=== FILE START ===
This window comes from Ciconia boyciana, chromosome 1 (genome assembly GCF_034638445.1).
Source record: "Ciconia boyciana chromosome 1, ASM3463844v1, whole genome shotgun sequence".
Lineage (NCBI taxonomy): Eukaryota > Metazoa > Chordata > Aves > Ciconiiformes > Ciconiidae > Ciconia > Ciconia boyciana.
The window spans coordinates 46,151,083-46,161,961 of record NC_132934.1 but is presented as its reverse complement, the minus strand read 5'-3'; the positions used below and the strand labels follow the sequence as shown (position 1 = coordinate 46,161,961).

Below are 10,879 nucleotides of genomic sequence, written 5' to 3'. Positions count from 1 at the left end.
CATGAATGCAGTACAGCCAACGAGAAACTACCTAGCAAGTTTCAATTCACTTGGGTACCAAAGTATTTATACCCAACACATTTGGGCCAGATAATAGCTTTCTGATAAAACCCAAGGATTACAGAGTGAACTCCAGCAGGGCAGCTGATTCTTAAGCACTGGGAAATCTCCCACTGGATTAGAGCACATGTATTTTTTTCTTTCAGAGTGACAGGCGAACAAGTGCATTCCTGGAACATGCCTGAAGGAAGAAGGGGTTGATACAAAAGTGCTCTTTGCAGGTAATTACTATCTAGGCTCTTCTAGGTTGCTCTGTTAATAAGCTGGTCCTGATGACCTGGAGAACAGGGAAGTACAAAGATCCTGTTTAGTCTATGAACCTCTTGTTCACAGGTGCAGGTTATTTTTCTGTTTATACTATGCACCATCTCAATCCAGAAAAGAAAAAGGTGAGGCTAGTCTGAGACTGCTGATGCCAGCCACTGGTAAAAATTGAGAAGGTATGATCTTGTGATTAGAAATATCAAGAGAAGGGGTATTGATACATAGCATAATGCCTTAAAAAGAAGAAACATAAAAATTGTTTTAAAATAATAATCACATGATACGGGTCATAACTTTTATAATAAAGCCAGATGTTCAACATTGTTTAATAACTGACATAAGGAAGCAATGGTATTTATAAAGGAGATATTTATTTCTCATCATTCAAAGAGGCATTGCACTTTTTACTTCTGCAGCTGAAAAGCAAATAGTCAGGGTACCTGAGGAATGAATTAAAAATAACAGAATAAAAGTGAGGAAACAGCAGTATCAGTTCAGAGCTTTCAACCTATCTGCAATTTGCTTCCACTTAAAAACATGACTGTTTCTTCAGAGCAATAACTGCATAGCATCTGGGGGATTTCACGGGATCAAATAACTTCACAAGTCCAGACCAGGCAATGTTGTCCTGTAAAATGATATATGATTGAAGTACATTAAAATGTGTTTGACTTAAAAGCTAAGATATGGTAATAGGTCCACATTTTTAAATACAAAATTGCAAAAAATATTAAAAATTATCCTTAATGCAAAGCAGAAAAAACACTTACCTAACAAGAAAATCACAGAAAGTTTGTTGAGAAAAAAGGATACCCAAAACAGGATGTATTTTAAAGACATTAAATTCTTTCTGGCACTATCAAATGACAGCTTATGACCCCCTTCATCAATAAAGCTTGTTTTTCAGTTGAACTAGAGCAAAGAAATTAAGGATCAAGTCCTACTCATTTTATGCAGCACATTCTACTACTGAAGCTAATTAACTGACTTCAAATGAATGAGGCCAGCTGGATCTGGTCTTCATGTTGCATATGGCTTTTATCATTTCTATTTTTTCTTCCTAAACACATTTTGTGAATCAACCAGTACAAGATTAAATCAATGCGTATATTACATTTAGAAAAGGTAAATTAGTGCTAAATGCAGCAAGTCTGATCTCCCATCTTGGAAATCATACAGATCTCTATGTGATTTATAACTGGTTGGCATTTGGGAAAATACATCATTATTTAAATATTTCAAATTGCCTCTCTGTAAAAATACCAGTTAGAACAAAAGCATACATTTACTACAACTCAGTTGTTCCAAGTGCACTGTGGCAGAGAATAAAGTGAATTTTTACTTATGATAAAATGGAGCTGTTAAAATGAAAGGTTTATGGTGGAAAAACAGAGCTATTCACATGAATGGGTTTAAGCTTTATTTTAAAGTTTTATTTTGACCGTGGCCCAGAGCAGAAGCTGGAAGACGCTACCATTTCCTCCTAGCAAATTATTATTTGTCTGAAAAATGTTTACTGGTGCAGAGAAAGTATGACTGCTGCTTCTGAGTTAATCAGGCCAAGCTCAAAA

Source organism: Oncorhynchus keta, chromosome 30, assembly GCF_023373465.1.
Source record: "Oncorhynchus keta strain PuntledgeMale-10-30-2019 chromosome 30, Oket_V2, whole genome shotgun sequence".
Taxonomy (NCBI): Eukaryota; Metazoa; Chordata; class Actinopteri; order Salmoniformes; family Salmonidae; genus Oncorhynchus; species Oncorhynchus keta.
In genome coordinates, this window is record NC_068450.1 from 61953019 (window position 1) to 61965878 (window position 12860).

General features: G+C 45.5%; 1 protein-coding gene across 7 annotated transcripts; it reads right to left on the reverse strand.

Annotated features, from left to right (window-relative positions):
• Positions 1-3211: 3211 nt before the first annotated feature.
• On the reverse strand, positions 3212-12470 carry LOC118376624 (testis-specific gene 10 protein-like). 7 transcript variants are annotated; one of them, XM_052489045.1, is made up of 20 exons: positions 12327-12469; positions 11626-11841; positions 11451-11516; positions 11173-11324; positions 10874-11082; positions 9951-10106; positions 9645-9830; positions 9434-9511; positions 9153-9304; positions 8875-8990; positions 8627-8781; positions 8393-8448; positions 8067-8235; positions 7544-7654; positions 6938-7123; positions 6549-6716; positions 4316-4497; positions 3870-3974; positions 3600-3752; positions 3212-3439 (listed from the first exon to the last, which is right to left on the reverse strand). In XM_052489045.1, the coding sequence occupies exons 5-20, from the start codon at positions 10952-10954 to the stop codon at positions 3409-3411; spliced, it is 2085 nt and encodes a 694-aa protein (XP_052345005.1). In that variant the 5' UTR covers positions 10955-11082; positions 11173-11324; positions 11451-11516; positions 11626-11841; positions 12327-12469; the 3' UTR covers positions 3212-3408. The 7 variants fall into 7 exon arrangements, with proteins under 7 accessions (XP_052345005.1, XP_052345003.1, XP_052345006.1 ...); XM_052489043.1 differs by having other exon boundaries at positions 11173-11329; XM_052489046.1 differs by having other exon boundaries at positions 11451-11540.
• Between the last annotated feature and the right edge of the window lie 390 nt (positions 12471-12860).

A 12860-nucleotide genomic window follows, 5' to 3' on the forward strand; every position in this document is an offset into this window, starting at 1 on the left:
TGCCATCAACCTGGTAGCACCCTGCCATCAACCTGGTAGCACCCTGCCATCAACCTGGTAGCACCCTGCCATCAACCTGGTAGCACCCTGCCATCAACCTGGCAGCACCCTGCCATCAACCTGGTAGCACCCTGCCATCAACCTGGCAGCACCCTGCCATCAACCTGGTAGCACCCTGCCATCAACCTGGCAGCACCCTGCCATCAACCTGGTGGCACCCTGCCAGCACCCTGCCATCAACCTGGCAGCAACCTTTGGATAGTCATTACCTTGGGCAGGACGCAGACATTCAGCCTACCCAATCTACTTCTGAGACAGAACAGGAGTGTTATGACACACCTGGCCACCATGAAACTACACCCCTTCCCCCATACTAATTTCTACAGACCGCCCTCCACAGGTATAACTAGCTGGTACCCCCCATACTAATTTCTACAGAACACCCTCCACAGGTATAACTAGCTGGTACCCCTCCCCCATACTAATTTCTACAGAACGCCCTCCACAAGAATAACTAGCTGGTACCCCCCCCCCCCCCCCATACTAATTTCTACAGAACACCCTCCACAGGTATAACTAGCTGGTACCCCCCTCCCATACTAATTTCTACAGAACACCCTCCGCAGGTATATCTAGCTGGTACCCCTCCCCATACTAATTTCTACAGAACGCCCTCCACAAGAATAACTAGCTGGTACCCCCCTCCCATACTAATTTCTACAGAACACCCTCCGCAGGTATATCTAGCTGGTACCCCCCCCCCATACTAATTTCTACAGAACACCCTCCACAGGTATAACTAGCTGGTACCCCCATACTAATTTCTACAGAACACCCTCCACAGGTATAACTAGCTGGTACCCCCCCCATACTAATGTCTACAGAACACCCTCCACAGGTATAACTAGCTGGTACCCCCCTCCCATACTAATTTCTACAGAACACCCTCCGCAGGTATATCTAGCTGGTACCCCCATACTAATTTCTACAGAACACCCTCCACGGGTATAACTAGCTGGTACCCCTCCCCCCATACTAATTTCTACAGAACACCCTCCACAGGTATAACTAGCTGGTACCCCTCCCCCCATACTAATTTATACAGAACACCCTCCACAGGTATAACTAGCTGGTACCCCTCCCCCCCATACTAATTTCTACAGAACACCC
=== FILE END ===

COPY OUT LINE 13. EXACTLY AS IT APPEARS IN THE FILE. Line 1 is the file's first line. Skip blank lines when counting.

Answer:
• Positions 1-3211: 3211 nt before the first annotated feature.